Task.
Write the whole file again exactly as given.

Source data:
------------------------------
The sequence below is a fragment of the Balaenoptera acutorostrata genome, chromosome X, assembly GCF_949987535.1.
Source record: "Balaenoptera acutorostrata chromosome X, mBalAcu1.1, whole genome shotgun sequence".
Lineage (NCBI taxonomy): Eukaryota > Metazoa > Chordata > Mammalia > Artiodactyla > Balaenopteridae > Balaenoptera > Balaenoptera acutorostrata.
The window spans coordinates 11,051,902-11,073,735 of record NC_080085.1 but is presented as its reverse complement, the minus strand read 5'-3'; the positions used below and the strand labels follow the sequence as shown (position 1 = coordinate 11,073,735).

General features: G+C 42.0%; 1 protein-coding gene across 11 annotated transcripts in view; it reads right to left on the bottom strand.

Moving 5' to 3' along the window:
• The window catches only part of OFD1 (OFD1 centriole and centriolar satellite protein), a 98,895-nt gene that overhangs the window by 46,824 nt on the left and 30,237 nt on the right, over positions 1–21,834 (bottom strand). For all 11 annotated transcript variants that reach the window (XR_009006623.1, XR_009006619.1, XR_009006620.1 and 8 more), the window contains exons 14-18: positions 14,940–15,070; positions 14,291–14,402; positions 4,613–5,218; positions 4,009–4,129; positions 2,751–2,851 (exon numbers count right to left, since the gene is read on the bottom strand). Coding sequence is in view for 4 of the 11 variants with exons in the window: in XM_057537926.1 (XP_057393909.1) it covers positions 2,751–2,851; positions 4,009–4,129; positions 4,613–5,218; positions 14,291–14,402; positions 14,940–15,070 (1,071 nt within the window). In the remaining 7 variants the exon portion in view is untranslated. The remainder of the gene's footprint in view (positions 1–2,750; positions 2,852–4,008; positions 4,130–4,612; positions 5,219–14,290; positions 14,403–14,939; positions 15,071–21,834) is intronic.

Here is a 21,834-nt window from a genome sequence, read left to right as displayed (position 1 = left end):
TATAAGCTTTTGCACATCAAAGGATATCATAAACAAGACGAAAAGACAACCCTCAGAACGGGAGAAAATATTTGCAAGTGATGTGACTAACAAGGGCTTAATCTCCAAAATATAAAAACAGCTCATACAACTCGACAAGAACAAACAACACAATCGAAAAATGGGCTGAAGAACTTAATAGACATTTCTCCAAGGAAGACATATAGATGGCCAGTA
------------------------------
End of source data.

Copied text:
The sequence below is a fragment of the Balaenoptera acutorostrata genome, chromosome X, assembly GCF_949987535.1.
Source record: "Balaenoptera acutorostrata chromosome X, mBalAcu1.1, whole genome shotgun sequence".
Lineage (NCBI taxonomy): Eukaryota > Metazoa > Chordata > Mammalia > Artiodactyla > Balaenopteridae > Balaenoptera > Balaenoptera acutorostrata.
The window spans coordinates 11,051,902-11,073,735 of record NC_080085.1 but is presented as its reverse complement, the minus strand read 5'-3'; the positions used below and the strand labels follow the sequence as shown (position 1 = coordinate 11,073,735).

General features: G+C 42.0%; 1 protein-coding gene across 11 annotated transcripts in view; it reads right to left on the bottom strand.

Moving 5' to 3' along the window:
• The window catches only part of OFD1 (OFD1 centriole and centriolar satellite protein), a 98,895-nt gene that overhangs the window by 46,824 nt on the left and 30,237 nt on the right, over positions 1–21,834 (bottom strand). For all 11 annotated transcript variants that reach the window (XR_009006623.1, XR_009006619.1, XR_009006620.1 and 8 more), the window contains exons 14-18: positions 14,940–15,070; positions 14,291–14,402; positions 4,613–5,218; positions 4,009–4,129; positions 2,751–2,851 (exon numbers count right to left, since the gene is read on the bottom strand). Coding sequence is in view for 4 of the 11 variants with exons in the window: in XM_057537926.1 (XP_057393909.1) it covers positions 2,751–2,851; positions 4,009–4,129; positions 4,613–5,218; positions 14,291–14,402; positions 14,940–15,070 (1,071 nt within the window). In the remaining 7 variants the exon portion in view is untranslated. The remainder of the gene's footprint in view (positions 1–2,750; positions 2,852–4,008; positions 4,130–4,612; positions 5,219–14,290; positions 14,403–14,939; positions 15,071–21,834) is intronic.

Here is a 21,834-nt window from a genome sequence, read left to right as displayed (position 1 = left end):
TATAAGCTTTTGCACATCAAAGGATATCATAAACAAGACGAAAAGACAACCCTCAGAACGGGAGAAAATATTTGCAAGTGATGTGACTAACAAGGGCTTAATCTCCAAAATATAAAAACAGCTCATACAACTCGACAAGAACAAACAACACAATCGAAAAATGGGCTGAAGAACTTAATAGACATTTCTCCAAGGAAGACATATAGATGGCCAGTA